A new sci-fi film makes a poignant case against assisted dying.
Plan 75 is a new sci-fi film, directed and co-written by Chie Hayakawa. It is set in an alternate version of present-day Japan, in which the authorities have come up with a solution to the ‘problem’ of an ageing population. This solution, called Plan 75, involves encouraging citizens over 75 years old to sign up for an assisted death in return for $1,000.
In one particularly striking scene, we see a medical clinic waiting room full of elderly people. A Plan 75 advert appears on a screen. ‘Being able to decide when to die has left me with peace of mind’, says a smiling senior on the screen. ‘People will say that she led a good life on her own terms.’ A patient in the waiting room, tired of the propaganda, gets up and turns the screen off.
Plan 75 plays it close to the bone. This fictional plan echoes the messages and sentiments of real advocates of assisted dying. For example, UK campaign group Dignity in Dying (formerly the Voluntary Euthanasia Society) talks blithely of ‘planning our own death’ and the ‘peace of mind’ that can bring. The American assisted-suicide advocacy group, Compassion and Choices, wants to ‘empower everyone to chart their end-of-life journey’. It says it wants to ‘help you and your loved ones “finish strong” by planning for an end-of-life experience that matches the life you’ve enjoyed – defined by love, purpose and agency’. Reading such glossy schmaltz, it’s easy to forget that these groups are campaigning for people to be helped to poison themselves to death.
This is what makes Plan 75 so powerful. It holds an unflattering mirror up to today’s campaigns for euthanasia and assisted suicide. It exposes the gap between the activists’ hype and the sad, banal reality. It makes for a sombre, melancholy film, which treats its audience with respect. There are no lurid or melodramatic scenes. There aren’t any baddies. Even those who work for Plan 75 are reasonable, friendly and respectful to their clients.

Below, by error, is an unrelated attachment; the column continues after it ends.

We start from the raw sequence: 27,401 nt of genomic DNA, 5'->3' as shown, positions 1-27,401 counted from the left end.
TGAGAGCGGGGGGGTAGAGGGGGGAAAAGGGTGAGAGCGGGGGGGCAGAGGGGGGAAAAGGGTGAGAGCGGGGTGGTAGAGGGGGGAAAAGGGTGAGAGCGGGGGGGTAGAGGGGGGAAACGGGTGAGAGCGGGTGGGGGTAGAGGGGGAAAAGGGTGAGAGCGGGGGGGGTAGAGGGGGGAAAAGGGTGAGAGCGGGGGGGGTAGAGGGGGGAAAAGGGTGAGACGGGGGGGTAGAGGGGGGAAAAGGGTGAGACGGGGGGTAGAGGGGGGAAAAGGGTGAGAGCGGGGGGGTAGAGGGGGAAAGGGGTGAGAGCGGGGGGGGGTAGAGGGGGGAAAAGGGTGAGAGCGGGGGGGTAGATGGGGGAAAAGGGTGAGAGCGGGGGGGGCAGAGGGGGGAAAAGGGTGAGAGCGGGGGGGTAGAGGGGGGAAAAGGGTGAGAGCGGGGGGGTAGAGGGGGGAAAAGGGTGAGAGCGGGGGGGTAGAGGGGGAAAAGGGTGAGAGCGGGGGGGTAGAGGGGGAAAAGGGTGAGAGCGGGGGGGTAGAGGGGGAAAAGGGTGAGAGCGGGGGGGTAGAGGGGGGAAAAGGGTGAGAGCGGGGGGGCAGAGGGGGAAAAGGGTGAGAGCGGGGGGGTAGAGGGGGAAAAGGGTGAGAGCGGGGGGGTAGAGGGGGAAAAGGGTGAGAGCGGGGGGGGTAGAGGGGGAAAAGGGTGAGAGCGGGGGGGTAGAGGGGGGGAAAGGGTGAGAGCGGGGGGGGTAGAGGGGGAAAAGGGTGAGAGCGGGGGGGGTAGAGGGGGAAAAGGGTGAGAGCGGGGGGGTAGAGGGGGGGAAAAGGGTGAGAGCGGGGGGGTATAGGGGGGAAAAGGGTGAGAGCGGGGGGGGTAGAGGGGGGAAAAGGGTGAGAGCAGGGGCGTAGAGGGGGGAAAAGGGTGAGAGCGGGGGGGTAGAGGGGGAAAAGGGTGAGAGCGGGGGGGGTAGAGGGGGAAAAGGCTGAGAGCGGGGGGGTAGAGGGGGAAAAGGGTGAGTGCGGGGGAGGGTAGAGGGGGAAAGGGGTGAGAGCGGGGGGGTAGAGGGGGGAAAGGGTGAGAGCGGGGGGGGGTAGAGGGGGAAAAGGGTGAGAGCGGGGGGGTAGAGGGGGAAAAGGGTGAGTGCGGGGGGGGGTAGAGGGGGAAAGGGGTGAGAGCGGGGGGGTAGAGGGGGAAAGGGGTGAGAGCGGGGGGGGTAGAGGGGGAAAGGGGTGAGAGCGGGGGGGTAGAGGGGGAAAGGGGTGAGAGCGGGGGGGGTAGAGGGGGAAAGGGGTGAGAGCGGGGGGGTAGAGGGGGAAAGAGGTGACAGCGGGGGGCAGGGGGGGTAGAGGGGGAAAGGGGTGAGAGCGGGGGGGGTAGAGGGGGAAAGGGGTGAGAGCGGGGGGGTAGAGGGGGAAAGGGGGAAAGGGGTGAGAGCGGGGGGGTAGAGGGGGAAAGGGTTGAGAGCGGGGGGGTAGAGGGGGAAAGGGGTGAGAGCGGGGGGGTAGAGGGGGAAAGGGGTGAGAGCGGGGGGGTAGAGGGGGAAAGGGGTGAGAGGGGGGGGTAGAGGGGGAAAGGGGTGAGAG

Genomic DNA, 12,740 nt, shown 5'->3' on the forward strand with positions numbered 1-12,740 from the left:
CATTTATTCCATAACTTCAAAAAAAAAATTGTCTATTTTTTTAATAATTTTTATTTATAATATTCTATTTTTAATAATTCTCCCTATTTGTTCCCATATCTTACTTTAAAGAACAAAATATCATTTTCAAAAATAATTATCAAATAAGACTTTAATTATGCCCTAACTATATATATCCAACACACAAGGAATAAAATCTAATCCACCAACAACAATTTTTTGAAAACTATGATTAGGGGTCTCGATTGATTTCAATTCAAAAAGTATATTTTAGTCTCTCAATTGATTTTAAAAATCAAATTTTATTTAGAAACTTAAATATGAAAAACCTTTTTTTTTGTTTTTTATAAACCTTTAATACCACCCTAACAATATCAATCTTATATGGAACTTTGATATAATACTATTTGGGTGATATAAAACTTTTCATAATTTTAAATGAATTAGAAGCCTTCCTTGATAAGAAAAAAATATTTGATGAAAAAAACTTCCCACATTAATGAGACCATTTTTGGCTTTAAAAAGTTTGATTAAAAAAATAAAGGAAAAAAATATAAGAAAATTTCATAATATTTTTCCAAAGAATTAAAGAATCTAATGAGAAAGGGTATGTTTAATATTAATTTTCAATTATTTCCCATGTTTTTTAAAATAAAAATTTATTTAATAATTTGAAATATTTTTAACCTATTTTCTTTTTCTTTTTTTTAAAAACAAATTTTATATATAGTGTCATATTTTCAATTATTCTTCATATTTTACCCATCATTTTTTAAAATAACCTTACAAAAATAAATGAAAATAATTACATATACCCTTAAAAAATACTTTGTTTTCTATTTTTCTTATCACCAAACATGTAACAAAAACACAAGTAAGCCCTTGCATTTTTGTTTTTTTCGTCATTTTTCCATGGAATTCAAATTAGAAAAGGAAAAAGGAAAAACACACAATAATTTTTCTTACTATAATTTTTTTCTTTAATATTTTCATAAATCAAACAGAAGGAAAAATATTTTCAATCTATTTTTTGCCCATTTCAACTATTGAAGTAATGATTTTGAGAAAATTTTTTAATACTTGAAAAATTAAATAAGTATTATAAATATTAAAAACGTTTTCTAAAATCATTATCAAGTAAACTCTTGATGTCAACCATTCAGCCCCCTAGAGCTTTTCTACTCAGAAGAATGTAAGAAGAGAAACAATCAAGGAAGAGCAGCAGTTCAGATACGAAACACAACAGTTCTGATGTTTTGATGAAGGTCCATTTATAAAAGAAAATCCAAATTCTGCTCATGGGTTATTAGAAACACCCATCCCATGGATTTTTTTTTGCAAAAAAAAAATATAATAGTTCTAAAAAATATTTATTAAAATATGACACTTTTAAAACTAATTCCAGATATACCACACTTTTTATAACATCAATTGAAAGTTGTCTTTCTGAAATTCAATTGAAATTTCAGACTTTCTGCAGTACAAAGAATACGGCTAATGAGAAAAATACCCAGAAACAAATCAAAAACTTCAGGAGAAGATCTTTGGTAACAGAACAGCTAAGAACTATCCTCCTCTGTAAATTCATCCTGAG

Plan 75 encourages the viewer to question his or her assumptions about euthanasia. Its approach is subtle – too subtle for some reviewers, it seems. One critic thought the film was ‘quietly determined to stand up for the individual’s right to choose’, but wondered where the equivalent to Plan 75 was for those stricken by disease. Another complained that all the characters signing up to Plan 75 are portrayed as feeling ‘pressured by the sense of being a redundant burden to those around them’.
That, of course, is the point. Plan 75 captures well the pressures put on those opting for assisted suicide today. According to Oregon’s 2021 report on assisted suicide, 54.2 per cent of people who died by assisted suicide were afraid of being a ‘burden on family, friends / caregivers’ – compared with just 26.9 per cent who cited ‘inadequate pain control or concern about it’.
Plan 75 challenges the romanticised image of euthanasia promoted by its advocates. It depicts the banality of an assisted death. And in doing so, it gives the lie to advertising slogans about ‘finishing strong’ with an ‘end-of-life experience that matches the life you’ve enjoyed’.
Plan 75 also provides a damning portrait of modern ageism. When we dehumanise the elderly, and speak of them largely in terms of their costs to the state, it is not beyond the realms of imagination that assisted dying could be proposed as a solution to our economic troubles.
It also shows how assisted-dying legislation is a slippery slope. So in Plan 75, assisted dying for the over 75s proves so ‘successful’ that a Plan 65 is mooted. This is no flight of fancy. In places where assisted dying has been legalised, the categories of those eligible are always expanding. Euthanasia and assisted dying in the Netherlands have been legal since 2002. Now the ‘tired of life’ campaign is calling for all those over 75 to be allowed the right to die. In Canada, where assisted dying has been legal since 2016, Dr Louis Roy recently told the House of Commons’ Special Joint Committee of Medical Assistance in Dying (MAID) that an assisted death can be appropriate for seniors ‘sliding into existential suffering or emptiness’. This all shows that, from the perspective of the state, euthanasia can all too easily become a tool to solve social-care problems.
Plan 75 deserves a wide audience. It exposes the sad reality of assisted dying that its advocates are only too keen to ignore.